Marking a Landing Site on the Bay

At the city-end of Oriental Bay is Te Waka Pou, the pole marking what was once a waka landing site. By Ra Vincent, it was installed six years ago and has become a distinctive feature of Oriental Bay in that time. It combines stylised waka prows made with two totara beams. These are linked by ornate bronze koru patterns which suggest water effects. It sits on a base of volcanic rock (andesite) from Taranaki. It certainly makes a striking statement by Chaffers Marina — a symbolic beacon for those sailing into the harbour.

The sculpture's artist, Ra Vincent, is also responsible for two other sculptures on the waterfront.

One — on the south side of the boardwalk at the corner of Lambton Quay and Molesworth Street — also represents a waka. This one, of white cement and marble, depicts a waka that has been upended at the end of the day's use.

His third waterfront sculpture is an anchor stone. Positioned in Civic Square, it is carved from Taranaki andesite. To suggest age and frequent use it is polished around the hole where the rope goes. It commemorates the location's earlier function as a fishing spot.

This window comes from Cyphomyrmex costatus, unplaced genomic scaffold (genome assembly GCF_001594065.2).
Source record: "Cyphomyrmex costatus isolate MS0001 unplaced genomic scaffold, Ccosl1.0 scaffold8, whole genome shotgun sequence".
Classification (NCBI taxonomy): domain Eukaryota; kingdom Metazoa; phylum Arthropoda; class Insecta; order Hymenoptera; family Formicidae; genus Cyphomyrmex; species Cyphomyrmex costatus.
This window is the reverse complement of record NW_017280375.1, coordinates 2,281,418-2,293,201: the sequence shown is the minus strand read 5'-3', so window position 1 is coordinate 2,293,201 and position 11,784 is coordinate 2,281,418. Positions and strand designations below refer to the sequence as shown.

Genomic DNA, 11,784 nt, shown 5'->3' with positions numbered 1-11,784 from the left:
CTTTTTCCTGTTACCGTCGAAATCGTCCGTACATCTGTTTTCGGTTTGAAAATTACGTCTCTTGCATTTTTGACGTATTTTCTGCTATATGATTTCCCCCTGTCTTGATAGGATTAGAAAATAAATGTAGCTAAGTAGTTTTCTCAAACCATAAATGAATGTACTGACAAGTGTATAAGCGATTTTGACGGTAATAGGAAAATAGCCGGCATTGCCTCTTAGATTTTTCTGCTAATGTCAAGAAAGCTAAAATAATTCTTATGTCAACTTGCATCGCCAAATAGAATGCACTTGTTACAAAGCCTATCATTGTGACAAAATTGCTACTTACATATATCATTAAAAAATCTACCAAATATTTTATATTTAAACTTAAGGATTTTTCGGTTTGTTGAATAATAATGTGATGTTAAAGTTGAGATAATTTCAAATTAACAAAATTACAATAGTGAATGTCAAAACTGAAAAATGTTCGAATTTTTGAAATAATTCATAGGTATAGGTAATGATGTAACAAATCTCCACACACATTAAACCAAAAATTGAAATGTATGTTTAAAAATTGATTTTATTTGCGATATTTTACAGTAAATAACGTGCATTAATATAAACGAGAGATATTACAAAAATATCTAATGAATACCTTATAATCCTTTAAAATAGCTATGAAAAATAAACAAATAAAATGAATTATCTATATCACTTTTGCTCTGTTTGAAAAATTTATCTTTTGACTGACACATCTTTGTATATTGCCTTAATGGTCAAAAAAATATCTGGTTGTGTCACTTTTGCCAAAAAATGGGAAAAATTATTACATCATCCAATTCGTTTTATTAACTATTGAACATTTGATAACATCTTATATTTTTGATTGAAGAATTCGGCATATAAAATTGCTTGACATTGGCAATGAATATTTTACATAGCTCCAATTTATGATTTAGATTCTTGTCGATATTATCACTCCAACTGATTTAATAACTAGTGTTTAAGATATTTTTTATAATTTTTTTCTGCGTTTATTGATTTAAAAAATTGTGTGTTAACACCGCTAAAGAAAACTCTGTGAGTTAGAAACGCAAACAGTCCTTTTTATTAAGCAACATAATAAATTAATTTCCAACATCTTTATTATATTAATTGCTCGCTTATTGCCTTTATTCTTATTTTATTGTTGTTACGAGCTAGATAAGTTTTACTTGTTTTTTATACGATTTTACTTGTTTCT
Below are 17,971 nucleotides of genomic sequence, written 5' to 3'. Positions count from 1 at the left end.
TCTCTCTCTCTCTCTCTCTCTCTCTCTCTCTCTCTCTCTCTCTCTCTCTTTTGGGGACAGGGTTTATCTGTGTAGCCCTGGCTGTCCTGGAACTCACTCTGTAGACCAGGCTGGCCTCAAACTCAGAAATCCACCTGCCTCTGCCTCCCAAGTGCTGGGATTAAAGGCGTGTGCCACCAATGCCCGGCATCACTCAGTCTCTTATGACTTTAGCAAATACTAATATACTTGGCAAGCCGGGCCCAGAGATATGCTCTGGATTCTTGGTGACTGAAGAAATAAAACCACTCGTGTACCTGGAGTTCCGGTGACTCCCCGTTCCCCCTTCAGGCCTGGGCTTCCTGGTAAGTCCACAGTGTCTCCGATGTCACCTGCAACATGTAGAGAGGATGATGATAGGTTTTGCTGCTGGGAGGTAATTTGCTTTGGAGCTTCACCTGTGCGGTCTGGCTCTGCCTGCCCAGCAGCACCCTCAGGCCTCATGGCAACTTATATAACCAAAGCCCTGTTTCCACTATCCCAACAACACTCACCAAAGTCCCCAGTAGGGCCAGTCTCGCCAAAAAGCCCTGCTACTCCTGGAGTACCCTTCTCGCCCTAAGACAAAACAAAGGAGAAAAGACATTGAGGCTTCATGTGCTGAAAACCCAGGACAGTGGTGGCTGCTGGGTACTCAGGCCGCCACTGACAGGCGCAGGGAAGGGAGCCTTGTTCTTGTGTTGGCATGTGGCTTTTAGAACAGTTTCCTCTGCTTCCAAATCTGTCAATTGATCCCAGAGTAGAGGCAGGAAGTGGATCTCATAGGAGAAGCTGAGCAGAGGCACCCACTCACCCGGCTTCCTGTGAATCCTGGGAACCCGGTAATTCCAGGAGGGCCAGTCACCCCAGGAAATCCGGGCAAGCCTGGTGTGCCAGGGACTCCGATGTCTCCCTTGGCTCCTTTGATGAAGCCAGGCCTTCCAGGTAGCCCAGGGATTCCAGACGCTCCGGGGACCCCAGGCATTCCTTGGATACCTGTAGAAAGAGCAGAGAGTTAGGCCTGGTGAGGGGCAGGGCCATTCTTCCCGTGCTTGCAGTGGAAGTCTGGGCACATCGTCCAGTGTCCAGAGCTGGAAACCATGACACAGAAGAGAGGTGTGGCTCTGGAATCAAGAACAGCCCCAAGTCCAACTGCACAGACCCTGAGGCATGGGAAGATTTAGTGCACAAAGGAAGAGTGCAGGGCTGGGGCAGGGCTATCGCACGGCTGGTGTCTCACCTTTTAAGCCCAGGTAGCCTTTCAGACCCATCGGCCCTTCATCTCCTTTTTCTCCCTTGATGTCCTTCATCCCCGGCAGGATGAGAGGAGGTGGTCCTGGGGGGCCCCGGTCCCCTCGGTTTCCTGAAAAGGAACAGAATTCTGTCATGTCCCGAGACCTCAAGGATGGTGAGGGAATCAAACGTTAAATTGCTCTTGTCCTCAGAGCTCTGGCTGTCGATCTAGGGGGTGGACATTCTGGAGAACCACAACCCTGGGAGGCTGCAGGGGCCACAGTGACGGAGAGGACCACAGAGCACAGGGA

Ra Vincent is one of three men (with Simon Bright and Dan Hennah) from the Hobbit production design team who were nominated for the 2014 Academy Awards for their work on the set of the first Hobbit movie. They missed out on that elusive Oscar but being nominated is no small feat in itself. Ra is set decorator on the Hobbit Trilogy, so there'll probably be a next time!

JD, Bay View newsletter 63, May 2014